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Sustainable Theatre Competition Winner Presentations at WSD2013

Sun 8 Sept 16.30 – 18.00

The Willow Theatre

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The Sustainable Theatre competition winner will showcase their winning designs.

World Stage Design 2013 opened up a unique opportunity to design a temporal alternative sustainable theatre. The competition was open to professionals and emerging practitioners from across all related disciplines and received over 100 entries from 26 countries.

The Willow Theatre, designed by architect Tim Lai and theatre designer Brad Steinmetz, both of Columbus, Ohio, USA was voted as the winning design and has been built for the event.

Ian Evans, WSD2013’s technical director and a senior lecturer at RWCMD, said: “The design brief was a tough one. We asked for a venue that was eco-conscious, could seat up to 150 people, host a variety of events and be self-built, all for an outlay of less than £20,000. Yet the response has been magnificent, many using highly original approaches and suggesting a wide variety of materials, including hay bales, cardboard boxes and packing crates. The entry from Brad and Tim was everyone’s favourite, though, because as well as meeting the technical brief, it is going to look and feel very interesting – an innovative blueprint that can be copied for other settings.”

The building’s strength will come from hired and returnable industrial scaffolding while the decorative fronds and interior walls will be made from UK-produced horticultural fleece, a re-usable material which can also be recycled to make more of the same fabric.

Internal fittings, including the floor and wooden seating will also be re-usable, recyclable and/or reclaimed and the roof will be retractable to take advantage of natural light and ventilation.

Volunteers will build the temporary venue in time for a full programme of events which will see a series of talks, workshops, debates and shows exploring environmental sustainability and the arts.  The programme is titled People, Profit, Planet and you can read about it in full here.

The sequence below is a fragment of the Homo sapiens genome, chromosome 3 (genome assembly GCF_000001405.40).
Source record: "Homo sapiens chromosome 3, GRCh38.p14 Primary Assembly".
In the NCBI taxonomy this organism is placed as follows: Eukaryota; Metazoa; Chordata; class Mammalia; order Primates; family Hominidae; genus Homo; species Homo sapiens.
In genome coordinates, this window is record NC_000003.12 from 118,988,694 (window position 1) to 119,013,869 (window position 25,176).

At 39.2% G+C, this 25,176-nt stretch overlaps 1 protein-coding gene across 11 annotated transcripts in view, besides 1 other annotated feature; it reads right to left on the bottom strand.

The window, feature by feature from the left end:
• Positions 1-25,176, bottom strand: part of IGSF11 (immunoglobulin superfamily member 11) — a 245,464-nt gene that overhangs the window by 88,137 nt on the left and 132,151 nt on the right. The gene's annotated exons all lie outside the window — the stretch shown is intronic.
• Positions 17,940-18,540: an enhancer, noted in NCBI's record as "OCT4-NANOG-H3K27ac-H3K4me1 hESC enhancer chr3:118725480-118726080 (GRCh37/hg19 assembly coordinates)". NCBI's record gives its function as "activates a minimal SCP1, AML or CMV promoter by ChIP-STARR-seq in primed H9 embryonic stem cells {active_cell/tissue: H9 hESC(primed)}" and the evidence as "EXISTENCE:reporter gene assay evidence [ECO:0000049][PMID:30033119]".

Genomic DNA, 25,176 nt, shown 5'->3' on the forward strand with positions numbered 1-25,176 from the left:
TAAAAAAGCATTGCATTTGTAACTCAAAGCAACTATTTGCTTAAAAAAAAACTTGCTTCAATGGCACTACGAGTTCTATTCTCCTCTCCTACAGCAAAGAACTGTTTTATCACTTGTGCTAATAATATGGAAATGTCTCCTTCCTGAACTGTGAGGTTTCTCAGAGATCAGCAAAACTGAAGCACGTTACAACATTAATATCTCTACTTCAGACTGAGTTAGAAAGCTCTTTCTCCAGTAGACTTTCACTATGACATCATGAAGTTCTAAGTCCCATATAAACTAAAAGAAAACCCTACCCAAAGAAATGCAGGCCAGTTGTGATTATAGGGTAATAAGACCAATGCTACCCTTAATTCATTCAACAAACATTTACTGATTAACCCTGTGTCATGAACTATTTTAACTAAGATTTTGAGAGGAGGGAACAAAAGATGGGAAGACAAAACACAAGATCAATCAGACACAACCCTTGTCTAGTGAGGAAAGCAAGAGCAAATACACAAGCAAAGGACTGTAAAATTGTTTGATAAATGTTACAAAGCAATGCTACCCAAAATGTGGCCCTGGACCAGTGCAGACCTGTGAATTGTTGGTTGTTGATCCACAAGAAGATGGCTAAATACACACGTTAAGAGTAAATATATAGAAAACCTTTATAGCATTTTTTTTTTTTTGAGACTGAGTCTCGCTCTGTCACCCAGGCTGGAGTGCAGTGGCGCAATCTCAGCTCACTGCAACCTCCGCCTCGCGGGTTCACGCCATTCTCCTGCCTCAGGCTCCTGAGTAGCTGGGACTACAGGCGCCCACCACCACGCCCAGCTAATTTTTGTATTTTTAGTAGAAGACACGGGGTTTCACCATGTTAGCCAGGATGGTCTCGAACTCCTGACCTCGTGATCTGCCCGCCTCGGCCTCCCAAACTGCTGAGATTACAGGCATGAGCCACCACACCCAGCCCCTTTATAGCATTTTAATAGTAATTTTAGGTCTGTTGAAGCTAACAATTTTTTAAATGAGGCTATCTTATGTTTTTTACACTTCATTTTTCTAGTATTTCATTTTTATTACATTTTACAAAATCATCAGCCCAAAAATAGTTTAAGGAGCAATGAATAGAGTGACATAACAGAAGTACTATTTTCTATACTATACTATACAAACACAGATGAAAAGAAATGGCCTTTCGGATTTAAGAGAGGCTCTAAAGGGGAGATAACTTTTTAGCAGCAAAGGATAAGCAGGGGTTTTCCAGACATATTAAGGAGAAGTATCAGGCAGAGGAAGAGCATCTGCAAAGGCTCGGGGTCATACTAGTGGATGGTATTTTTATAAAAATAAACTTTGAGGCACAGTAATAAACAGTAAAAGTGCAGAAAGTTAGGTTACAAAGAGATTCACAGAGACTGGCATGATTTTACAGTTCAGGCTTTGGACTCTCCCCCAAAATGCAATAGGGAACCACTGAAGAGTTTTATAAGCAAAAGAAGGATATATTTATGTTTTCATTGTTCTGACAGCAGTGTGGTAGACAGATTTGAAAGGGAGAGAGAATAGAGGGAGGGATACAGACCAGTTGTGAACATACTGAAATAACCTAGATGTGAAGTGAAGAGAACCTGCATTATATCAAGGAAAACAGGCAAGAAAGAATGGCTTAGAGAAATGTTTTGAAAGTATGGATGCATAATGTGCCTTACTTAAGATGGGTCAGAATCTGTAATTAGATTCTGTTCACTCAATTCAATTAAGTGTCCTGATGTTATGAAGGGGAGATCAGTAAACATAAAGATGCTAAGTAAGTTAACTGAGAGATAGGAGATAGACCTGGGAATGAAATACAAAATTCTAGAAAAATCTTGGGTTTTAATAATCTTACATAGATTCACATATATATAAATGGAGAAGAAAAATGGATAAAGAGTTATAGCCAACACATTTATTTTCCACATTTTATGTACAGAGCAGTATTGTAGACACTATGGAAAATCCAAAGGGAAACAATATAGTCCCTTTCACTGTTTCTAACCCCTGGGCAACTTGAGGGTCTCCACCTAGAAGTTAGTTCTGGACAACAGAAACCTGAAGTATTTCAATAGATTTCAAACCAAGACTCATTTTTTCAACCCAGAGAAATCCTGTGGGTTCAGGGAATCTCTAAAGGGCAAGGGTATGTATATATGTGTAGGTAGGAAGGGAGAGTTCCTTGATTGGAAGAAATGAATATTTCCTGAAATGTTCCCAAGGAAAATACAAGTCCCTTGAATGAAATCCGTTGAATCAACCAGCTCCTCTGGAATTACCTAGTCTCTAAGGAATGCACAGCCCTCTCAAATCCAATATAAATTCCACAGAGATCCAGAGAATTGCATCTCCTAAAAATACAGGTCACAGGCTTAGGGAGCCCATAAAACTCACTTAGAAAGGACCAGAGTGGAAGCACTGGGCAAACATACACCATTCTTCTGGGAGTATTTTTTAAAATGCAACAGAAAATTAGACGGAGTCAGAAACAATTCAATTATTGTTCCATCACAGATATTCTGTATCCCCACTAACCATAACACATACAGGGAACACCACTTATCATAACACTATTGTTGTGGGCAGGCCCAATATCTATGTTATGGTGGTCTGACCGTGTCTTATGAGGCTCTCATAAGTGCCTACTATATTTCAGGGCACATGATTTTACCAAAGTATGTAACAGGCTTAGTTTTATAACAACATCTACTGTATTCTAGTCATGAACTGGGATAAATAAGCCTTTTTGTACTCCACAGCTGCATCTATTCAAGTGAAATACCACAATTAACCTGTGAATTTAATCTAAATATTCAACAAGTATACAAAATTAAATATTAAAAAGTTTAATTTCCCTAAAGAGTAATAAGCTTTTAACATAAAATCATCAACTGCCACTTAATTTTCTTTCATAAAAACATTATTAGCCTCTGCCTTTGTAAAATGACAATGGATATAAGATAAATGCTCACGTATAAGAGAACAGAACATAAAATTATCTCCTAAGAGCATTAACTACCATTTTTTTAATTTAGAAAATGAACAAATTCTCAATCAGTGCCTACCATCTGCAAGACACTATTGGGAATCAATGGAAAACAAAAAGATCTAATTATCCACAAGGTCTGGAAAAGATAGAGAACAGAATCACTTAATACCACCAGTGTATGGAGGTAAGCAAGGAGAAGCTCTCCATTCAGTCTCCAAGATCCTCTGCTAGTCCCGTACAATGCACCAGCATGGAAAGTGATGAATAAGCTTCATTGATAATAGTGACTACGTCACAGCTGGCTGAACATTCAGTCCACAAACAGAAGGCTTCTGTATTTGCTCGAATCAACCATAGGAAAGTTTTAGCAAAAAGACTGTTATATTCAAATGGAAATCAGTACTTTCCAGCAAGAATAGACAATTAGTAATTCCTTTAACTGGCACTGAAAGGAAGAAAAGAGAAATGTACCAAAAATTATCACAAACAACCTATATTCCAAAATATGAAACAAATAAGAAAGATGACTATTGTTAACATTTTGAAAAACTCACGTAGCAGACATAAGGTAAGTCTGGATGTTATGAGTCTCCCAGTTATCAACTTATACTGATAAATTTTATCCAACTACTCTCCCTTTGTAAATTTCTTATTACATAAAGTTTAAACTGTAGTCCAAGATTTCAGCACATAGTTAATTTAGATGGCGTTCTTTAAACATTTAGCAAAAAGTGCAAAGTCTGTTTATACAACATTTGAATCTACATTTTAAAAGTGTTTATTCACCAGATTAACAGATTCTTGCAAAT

You can follow the build of the theatre with the live webcam here.

 

Sustainability in Theater conference this Monday and Tuesday

We’ve been talking about it for a couple of months, but it’s here! Tomorrow, Monday, April 30th, 2012 and the next day, Tuesday, May 1st, 2012, the Minnesota Theater Alliance, in partnership with The CSPA and the Theatre Communications Group (TCG) will be hosting Sustainability in Theater: People, Planet, Profit, Purpose at Brave New Workshop in downtown Minneapolis.

In addition to the conference in Minneapolis, there will be many presenters and participants who will virtually attend with the help of Google+ Hangouts. People from across the US and from 4 countries will convening to talk about the impact of theater and its intersection with sustainable development.

It’s not too late to get involved! Head to http://minnesotatheateralliance.org/sit/about.php to learn more!

EU LIFE projects

This post comes to you from EcoArtScotland

The EU Life programme has published a series of pdfs on current projects in three categories:

  • Nature and Biodiversity
  • Information and Communication
  • Environment and Governance
  • as well as projects outside the EU (or what are termed ‘Third Countries Projects).

According to the EU all of these projects demonstrate innovation and development.

ecoartscotland is a resource focused on art and ecology for artists, curators, critics, commissioners as well as scientists and policy makers. It includes ecoartscotland papers, a mix of discussions of works by artists and critical theoretical texts, and serves as a curatorial platform.

It has been established by Chris Fremantle, producer and research associate with On The Edge ResearchGray’s School of Art, The Robert Gordon University. Fremantle is a member of a number of international networks of artists, curators and others focused on art and ecology.
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Andrew Rogers: Time and Space

Andrew Rogers, a leading contemporary artist based in Australia, is primarily a sculptor.  His large works may be found in plazas and buildings around the world.  He is also the creator of the world’s largest contemporary land art undertaking.

Derived from an early sculpture, the Rhythms of Life project is composed of 47 land art structures, which can be found in 13 countries and on 7 continents.  The project is the result of 13 years of work, and the collaboration of 6,700 people from around the world.

The work is particularly unique in that Rogers has incorporated a great civic vision.  The structures represent a process, and local collaboration.  At many sites, a common Rhythms of Life piece is not far from a work that is local and unique to the community it represents.

For the first time, images of these works are on exhibition at the 18th Street Arts Center in Santa Monica, California.  68 large scale photographs of Rogers’ Rhythms of Life project will be on display at the gallery until May 28, 2011.  You can also view the work online at www.andrewrogers.com/landart.

Rhythms of Life / Chile

Rhythms of Life / Chile

Rhythms of Life / Antarctica

Rhythms of Life / Antarctica

What if women were in charge of cutting carbon?

Caleb Klaces writes: In December this year representatives from 192 countries will meet in Copenhagen for the 15th UN Conference of the Parties (COP15) to discuss international targets for the reduction of CO2 emissions. The roughly 1,500 delegates will mostly be men, as they always have been. During the period …
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